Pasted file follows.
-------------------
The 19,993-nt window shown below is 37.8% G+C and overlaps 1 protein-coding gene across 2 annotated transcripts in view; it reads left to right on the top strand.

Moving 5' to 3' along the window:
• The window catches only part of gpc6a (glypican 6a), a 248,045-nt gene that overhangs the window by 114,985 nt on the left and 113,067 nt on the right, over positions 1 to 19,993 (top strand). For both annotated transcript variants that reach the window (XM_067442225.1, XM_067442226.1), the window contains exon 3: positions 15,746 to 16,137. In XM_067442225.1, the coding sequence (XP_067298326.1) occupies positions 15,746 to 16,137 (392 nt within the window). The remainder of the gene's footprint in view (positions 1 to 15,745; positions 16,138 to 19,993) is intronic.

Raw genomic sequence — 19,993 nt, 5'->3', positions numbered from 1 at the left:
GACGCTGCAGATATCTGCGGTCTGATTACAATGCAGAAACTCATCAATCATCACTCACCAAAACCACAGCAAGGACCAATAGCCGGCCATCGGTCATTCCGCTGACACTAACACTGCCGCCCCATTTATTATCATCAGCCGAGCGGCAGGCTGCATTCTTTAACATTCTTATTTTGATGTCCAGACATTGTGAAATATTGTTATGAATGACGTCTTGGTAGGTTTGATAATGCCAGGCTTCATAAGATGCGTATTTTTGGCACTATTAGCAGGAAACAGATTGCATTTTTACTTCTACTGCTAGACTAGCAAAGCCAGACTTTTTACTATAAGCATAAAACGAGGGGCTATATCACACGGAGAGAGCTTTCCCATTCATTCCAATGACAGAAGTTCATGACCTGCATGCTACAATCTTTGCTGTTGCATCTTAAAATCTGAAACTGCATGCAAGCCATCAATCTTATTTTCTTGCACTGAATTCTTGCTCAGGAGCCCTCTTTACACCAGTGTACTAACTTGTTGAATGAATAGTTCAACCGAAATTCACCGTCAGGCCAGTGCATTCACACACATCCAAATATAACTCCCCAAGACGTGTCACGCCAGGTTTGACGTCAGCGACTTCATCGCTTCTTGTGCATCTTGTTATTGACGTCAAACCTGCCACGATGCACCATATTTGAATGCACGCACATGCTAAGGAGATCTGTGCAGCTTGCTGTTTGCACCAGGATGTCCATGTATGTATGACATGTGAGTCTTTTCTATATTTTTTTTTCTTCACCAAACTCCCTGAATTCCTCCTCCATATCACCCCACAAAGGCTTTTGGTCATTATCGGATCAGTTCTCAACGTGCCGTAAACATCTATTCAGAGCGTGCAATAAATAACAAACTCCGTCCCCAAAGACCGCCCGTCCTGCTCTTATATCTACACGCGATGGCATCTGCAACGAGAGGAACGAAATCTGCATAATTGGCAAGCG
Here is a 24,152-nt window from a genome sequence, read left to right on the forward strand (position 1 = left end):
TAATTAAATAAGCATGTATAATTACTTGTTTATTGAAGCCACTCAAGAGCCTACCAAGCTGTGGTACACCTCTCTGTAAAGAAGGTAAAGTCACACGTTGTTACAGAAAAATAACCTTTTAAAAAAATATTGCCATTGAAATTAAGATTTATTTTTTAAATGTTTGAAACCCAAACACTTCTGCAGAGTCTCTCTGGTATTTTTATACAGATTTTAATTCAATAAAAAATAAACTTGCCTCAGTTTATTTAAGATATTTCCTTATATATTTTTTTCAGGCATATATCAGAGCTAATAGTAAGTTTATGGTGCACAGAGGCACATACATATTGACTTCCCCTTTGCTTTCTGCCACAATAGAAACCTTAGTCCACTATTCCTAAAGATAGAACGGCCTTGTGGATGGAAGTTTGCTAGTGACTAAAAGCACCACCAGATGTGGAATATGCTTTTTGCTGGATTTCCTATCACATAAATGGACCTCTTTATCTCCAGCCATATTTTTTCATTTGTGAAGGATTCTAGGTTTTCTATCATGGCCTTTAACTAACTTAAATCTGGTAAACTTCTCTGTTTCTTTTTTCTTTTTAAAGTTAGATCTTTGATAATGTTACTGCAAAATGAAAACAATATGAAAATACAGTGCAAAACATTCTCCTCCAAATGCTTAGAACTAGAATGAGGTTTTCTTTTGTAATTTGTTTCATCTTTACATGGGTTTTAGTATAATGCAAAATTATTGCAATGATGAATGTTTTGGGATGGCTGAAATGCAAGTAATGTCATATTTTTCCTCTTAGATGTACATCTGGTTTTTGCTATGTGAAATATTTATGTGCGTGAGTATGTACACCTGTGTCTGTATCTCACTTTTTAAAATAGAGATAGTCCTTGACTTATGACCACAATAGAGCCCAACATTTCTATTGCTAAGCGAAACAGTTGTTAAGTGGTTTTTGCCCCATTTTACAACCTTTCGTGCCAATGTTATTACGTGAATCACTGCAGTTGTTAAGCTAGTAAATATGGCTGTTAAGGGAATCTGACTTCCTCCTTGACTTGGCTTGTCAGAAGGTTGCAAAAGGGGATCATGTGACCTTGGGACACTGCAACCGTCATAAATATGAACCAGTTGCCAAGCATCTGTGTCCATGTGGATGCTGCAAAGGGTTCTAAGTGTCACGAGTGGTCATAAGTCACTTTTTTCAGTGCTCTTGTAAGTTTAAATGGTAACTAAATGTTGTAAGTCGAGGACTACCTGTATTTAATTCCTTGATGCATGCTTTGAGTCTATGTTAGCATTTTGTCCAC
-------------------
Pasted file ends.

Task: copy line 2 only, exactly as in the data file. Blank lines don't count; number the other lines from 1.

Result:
Moving 5' to 3' along the window: